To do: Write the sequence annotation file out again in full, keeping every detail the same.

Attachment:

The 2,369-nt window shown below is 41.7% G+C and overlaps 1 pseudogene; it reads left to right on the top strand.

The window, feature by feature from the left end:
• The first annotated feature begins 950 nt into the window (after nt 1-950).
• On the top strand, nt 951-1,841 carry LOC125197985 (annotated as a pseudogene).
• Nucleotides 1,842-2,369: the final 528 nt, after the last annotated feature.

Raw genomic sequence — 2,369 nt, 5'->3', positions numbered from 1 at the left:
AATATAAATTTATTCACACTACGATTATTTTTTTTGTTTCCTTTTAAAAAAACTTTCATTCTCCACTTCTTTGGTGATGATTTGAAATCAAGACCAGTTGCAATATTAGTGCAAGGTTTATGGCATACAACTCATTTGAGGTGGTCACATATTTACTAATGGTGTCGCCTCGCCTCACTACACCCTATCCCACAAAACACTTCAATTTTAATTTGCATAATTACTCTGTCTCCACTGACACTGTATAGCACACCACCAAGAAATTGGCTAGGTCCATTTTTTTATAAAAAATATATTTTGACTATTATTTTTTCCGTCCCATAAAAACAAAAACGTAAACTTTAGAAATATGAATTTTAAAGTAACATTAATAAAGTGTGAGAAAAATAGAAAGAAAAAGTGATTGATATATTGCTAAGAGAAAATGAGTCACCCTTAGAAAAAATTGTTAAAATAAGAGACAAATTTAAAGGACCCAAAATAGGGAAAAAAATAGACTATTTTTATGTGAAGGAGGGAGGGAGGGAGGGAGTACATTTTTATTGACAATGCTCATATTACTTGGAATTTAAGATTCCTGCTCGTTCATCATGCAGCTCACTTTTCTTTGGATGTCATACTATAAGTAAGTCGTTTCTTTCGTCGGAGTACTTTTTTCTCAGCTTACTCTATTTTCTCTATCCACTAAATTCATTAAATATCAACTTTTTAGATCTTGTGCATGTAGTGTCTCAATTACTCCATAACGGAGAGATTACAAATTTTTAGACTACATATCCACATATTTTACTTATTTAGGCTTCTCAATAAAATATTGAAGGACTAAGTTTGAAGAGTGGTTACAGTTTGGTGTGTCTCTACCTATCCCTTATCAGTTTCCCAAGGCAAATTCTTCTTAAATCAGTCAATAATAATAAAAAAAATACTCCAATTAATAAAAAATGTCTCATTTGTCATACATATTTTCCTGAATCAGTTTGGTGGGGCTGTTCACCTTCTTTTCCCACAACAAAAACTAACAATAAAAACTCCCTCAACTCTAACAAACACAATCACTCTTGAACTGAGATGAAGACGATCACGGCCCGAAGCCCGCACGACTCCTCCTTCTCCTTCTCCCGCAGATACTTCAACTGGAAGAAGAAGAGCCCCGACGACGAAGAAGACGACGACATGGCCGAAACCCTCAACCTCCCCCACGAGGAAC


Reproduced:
The 2,369-nt window shown below is 41.7% G+C and overlaps 1 pseudogene; it reads left to right on the top strand.

The window, feature by feature from the left end:
• The first annotated feature begins 950 nt into the window (after nt 1-950).
• On the top strand, nt 951-1,841 carry LOC125197985 (annotated as a pseudogene).
• Nucleotides 1,842-2,369: the final 528 nt, after the last annotated feature.

Raw genomic sequence — 2,369 nt, 5'->3', positions numbered from 1 at the left:
AATATAAATTTATTCACACTACGATTATTTTTTTTGTTTCCTTTTAAAAAAACTTTCATTCTCCACTTCTTTGGTGATGATTTGAAATCAAGACCAGTTGCAATATTAGTGCAAGGTTTATGGCATACAACTCATTTGAGGTGGTCACATATTTACTAATGGTGTCGCCTCGCCTCACTACACCCTATCCCACAAAACACTTCAATTTTAATTTGCATAATTACTCTGTCTCCACTGACACTGTATAGCACACCACCAAGAAATTGGCTAGGTCCATTTTTTTATAAAAAATATATTTTGACTATTATTTTTTCCGTCCCATAAAAACAAAAACGTAAACTTTAGAAATATGAATTTTAAAGTAACATTAATAAAGTGTGAGAAAAATAGAAAGAAAAAGTGATTGATATATTGCTAAGAGAAAATGAGTCACCCTTAGAAAAAATTGTTAAAATAAGAGACAAATTTAAAGGACCCAAAATAGGGAAAAAAATAGACTATTTTTATGTGAAGGAGGGAGGGAGGGAGGGAGTACATTTTTATTGACAATGCTCATATTACTTGGAATTTAAGATTCCTGCTCGTTCATCATGCAGCTCACTTTTCTTTGGATGTCATACTATAAGTAAGTCGTTTCTTTCGTCGGAGTACTTTTTTCTCAGCTTACTCTATTTTCTCTATCCACTAAATTCATTAAATATCAACTTTTTAGATCTTGTGCATGTAGTGTCTCAATTACTCCATAACGGAGAGATTACAAATTTTTAGACTACATATCCACATATTTTACTTATTTAGGCTTCTCAATAAAATATTGAAGGACTAAGTTTGAAGAGTGGTTACAGTTTGGTGTGTCTCTACCTATCCCTTATCAGTTTCCCAAGGCAAATTCTTCTTAAATCAGTCAATAATAATAAAAAAAATACTCCAATTAATAAAAAATGTCTCATTTGTCATACATATTTTCCTGAATCAGTTTGGTGGGGCTGTTCACCTTCTTTTCCCACAACAAAAACTAACAATAAAAACTCCCTCAACTCTAACAAACACAATCACTCTTGAACTGAGATGAAGACGATCACGGCCCGAAGCCCGCACGACTCCTCCTTCTCCTTCTCCCGCAGATACTTCAACTGGAAGAAGAAGAGCCCCGACGACGAAGAAGACGACGACATGGCCGAAACCCTCAACCTCCCCCACGAGGAAC